Coltrane’s studio work in the final week of Oct 1960 produced the acclaimed and hugely popular ‘My Favorite Things’, the lesser-known but essential ‘Coltrane Plays the Blues’, and the middle child whose strengths and qualities have only become more apparent over the years, ‘Coltrane’s Sound’. I could pontificate about the track “Equinox” for hours—far and away my favorite @johncoltrane original, and one of my favorite jazz songs, EVER. The emotional wallop this tune packs knocks me flat every time. The power, gravitas and solemnity that pours forth from the speakers when this song plays is felt as much as heard. If it doesn’t give you the feels, see a doctor immediately. The other three originals and two standards are also amazingly played, and I underscore the word “amazing” because this is only the THIRD TIME pianist McCoy Tyner and the SECOND TIME drummer Elvin Jones had recorded with ‘Trane. It’s certainly fun to over-analyze the three albums that these sessions produced, comparing, contrasting and discussing them to rank them within the pantheon of Coltrane’s @atlanticrecords era. When I’m in that frame of mind, I tend to reach for this album more often than the other two. But ultimately it’s more satisfying to consider them as one body of work and play them all! This pressing is a Japanese reissue, mono, part of the Jazz Analog Premium Collection produced by Kouki Hanawa WPJR-10053/Atlantic ‎– 1419 @mccoytyner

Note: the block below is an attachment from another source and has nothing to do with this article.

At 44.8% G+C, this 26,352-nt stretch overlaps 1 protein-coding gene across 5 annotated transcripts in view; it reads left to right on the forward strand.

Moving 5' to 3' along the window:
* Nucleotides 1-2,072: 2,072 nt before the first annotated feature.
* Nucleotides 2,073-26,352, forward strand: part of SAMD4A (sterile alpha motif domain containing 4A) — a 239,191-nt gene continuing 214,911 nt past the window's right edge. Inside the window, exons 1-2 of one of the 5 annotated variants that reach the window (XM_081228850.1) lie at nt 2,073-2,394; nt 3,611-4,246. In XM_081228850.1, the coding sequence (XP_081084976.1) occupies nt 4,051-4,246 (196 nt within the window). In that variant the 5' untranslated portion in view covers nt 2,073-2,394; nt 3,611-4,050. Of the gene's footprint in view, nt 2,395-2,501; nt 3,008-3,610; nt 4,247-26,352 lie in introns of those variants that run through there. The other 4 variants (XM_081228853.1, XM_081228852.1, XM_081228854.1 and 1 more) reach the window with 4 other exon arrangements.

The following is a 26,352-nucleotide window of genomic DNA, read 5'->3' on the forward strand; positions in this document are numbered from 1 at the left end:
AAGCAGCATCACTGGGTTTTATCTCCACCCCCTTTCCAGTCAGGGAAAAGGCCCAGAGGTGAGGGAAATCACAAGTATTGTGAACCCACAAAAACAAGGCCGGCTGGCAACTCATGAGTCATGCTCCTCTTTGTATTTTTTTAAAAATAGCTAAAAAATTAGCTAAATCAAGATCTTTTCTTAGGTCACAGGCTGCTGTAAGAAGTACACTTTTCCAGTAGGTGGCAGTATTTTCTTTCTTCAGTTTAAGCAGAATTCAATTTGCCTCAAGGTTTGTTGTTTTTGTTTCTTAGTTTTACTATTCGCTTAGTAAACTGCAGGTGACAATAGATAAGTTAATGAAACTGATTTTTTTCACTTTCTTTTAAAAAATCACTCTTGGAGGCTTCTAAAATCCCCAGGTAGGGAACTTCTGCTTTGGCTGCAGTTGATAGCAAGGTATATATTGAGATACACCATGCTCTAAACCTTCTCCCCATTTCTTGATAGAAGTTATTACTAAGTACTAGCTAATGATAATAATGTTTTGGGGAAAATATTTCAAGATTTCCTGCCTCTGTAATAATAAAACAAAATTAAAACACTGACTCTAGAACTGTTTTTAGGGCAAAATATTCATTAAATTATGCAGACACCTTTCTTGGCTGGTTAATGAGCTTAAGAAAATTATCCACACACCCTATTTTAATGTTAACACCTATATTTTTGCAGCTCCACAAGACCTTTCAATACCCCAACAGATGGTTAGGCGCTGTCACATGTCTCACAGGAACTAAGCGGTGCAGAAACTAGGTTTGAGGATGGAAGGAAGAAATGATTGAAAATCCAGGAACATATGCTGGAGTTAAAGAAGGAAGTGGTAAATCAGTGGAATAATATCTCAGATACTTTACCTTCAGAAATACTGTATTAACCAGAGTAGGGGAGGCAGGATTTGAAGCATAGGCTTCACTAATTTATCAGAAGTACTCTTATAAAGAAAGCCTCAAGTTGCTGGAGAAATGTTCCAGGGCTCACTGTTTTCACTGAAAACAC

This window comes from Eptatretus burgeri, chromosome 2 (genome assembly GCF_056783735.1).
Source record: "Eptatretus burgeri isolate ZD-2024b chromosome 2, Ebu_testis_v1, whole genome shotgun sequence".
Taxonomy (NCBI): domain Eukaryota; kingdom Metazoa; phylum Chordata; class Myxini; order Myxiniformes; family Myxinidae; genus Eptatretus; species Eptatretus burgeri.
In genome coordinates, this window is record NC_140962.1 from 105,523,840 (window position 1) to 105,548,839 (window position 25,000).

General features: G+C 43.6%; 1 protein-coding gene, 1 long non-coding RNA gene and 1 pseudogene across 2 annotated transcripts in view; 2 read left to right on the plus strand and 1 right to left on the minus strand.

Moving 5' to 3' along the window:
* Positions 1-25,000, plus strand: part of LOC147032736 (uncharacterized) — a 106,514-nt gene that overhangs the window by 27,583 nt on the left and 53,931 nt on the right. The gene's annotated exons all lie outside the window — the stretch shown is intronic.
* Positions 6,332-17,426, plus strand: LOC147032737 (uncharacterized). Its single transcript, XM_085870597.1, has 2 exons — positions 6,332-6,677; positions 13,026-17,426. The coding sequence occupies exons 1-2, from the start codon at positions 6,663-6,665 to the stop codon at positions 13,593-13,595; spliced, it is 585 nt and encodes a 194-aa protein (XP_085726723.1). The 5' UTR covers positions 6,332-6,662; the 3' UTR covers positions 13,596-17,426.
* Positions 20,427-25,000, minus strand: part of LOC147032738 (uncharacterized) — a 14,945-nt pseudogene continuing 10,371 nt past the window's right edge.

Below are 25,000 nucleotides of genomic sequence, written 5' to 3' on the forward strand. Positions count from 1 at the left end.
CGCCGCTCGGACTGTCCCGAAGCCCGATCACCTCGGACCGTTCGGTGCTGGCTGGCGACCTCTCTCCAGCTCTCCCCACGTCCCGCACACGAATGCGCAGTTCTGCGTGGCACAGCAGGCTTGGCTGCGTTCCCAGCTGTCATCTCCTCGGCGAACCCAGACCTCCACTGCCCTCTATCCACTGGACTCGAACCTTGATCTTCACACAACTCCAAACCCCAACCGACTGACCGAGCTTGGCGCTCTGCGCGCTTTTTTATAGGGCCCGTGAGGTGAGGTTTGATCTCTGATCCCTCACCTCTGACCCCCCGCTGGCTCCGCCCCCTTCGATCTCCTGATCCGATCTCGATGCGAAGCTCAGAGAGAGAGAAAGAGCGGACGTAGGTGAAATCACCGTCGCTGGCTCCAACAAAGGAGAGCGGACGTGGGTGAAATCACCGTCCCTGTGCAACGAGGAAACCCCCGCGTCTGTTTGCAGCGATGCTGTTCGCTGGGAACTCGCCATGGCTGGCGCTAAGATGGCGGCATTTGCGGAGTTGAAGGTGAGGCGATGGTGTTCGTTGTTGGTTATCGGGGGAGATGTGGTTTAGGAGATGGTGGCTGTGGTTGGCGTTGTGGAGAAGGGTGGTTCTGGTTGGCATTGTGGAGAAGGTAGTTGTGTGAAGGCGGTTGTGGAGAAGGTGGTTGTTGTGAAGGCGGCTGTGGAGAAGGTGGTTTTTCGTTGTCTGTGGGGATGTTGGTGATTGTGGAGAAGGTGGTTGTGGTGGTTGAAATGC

Bobby Hutcherson ‘Stick up’

Tight! Marvelous post bop/hard bop set from leader Bobby Hutcherson who leads a razor sharp ensemble across five originals and a take on Ornette Coleman’s “Una Muy Bonita”. Stylistically this one takes a more straightforward approach than say ‘Components’ or ‘Dialogue’. The band: Bobby Hutcherson-vibes, Joe Henderson-tenor sax, McCoy Tyner-piano, Herbie Lewis-bass, Billy Higgins-drums. The MVP: Billy Higgins, who leans into the groove with gusto, putting more emphasis on swing rather than intricacy. On tracks like “8/4” his deft touch doesn’t require heavy-handedness to keep the groove locked, and that light touch makes it effortless for him to drop into tricky, interlocking unison lines with the rest of the band and before banking right back to swingtown. Masterful. That highwire act is followed by the languid “Summer Nights” which floats with a serenity that’s atmospheric and almost fragile—I find myself holding my breath for fear of disturbing the mood. Don’t let a sense of complacency set in however as “Black Circle” dives into some adventurous spaces without ever going fully “out” or bringing a sense of abrasiveness to the sonic palette. You’d never know from listening to this gem that this was Hutch and Tyner’s first studio session together—they’re as simpatico as peanut butter & jam. Jam being the operative word here, as Tyner’s long-running partnership with Henderson allows for buttery smooth handoffs between them and Hutch. This is a terrific session, originally recorded 14 July 1966 and released in April 1968